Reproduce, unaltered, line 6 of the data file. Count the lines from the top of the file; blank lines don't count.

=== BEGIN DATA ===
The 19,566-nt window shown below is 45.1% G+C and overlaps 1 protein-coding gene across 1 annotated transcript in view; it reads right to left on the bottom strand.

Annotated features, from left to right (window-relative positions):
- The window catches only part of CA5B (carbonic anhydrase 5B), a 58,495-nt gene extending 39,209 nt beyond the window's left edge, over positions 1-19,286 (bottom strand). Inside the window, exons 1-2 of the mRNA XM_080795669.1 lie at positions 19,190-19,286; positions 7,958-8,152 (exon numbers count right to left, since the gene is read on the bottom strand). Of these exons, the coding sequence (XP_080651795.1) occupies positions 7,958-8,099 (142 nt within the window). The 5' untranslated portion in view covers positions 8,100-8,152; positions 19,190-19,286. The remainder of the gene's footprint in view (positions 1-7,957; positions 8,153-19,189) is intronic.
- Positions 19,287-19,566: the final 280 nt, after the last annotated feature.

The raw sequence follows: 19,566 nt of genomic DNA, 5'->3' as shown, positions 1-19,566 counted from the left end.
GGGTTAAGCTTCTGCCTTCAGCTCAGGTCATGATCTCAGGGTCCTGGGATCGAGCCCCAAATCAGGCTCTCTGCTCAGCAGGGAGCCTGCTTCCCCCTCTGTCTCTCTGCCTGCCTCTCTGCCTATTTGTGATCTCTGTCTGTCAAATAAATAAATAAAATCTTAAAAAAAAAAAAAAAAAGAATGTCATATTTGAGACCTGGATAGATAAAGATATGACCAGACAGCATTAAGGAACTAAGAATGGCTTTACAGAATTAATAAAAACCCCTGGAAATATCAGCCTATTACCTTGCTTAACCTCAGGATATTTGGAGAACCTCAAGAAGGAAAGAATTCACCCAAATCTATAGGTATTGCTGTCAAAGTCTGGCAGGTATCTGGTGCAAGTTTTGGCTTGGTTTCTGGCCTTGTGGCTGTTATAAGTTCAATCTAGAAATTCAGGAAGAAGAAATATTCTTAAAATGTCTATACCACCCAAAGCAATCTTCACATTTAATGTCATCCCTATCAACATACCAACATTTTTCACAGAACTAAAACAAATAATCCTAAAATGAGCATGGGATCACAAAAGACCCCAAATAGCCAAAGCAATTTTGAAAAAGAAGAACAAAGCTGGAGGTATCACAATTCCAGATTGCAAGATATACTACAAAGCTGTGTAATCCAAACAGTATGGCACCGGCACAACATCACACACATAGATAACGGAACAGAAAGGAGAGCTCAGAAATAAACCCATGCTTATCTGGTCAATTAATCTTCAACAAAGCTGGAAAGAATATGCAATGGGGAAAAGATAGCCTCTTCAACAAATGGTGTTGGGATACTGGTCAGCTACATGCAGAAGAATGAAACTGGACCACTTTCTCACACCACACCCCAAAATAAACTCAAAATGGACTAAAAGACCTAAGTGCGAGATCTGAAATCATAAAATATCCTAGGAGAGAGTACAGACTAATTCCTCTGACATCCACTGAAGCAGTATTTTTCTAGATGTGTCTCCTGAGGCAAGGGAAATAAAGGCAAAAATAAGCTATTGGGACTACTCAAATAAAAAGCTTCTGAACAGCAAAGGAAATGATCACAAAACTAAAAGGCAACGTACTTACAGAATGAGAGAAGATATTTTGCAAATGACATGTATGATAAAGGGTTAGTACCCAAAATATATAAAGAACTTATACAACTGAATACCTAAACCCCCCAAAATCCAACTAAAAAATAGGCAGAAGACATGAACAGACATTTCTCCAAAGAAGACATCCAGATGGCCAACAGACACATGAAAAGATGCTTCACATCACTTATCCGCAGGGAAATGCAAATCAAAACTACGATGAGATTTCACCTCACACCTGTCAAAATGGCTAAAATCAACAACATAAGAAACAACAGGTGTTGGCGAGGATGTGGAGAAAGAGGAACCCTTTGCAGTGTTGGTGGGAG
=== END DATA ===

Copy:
GGGTTAAGCTTCTGCCTTCAGCTCAGGTCATGATCTCAGGGTCCTGGGATCGAGCCCCAAATCAGGCTCTCTGCTCAGCAGGGAGCCTGCTTCCCCCTCTGTCTCTCTGCCTGCCTCTCTGCCTATTTGTGATCTCTGTCTGTCAAATAAATAAATAAAATCTTAAAAAAAAAAAAAAAAAGAATGTCATATTTGAGACCTGGATAGATAAAGATATGACCAGACAGCATTAAGGAACTAAGAATGGCTTTACAGAATTAATAAAAACCCCTGGAAATATCAGCCTATTACCTTGCTTAACCTCAGGATATTTGGAGAACCTCAAGAAGGAAAGAATTCACCCAAATCTATAGGTATTGCTGTCAAAGTCTGGCAGGTATCTGGTGCAAGTTTTGGCTTGGTTTCTGGCCTTGTGGCTGTTATAAGTTCAATCTAGAAATTCAGGAAGAAGAAATATTCTTAAAATGTCTATACCACCCAAAGCAATCTTCACATTTAATGTCATCCCTATCAACATACCAACATTTTTCACAGAACTAAAACAAATAATCCTAAAATGAGCATGGGATCACAAAAGACCCCAAATAGCCAAAGCAATTTTGAAAAAGAAGAACAAAGCTGGAGGTATCACAATTCCAGATTGCAAGATATACTACAAAGCTGTGTAATCCAAACAGTATGGCACCGGCACAACATCACACACATAGATAACGGAACAGAAAGGAGAGCTCAGAAATAAACCCATGCTTATCTGGTCAATTAATCTTCAACAAAGCTGGAAAGAATATGCAATGGGGAAAAGATAGCCTCTTCAACAAATGGTGTTGGGATACTGGTCAGCTACATGCAGAAGAATGAAACTGGACCACTTTCTCACACCACACCCCAAAATAAACTCAAAATGGACTAAAAGACCTAAGTGCGAGATCTGAAATCATAAAATATCCTAGGAGAGAGTACAGACTAATTCCTCTGACATCCACTGAAGCAGTATTTTTCTAGATGTGTCTCCTGAGGCAAGGGAAATAAAGGCAAAAATAAGCTATTGGGACTACTCAAATAAAAAGCTTCTGAACAGCAAAGGAAATGATCACAAAACTAAAAGGCAACGTACTTACAGAATGAGAGAAGATATTTTGCAAATGACATGTATGATAAAGGGTTAGTACCCAAAATATATAAAGAACTTATACAACTGAATACCTAAACCCCCCAAAATCCAACTAAAAAATAGGCAGAAGACATGAACAGACATTTCTCCAAAGAAGACATCCAGATGGCCAACAGACACATGAAAAGATGCTTCACATCACTTATCCGCAGGGAAATGCAAATCAAAACTACGATGAGATTTCACCTCACACCTGTCAAAATGGCTAAAATCAACAACATAAGAAACAACAGGTGTTGGCGAGGATGTGGAGAAAGAGGAACCCTTTGCAGTGTTGGTGGGAG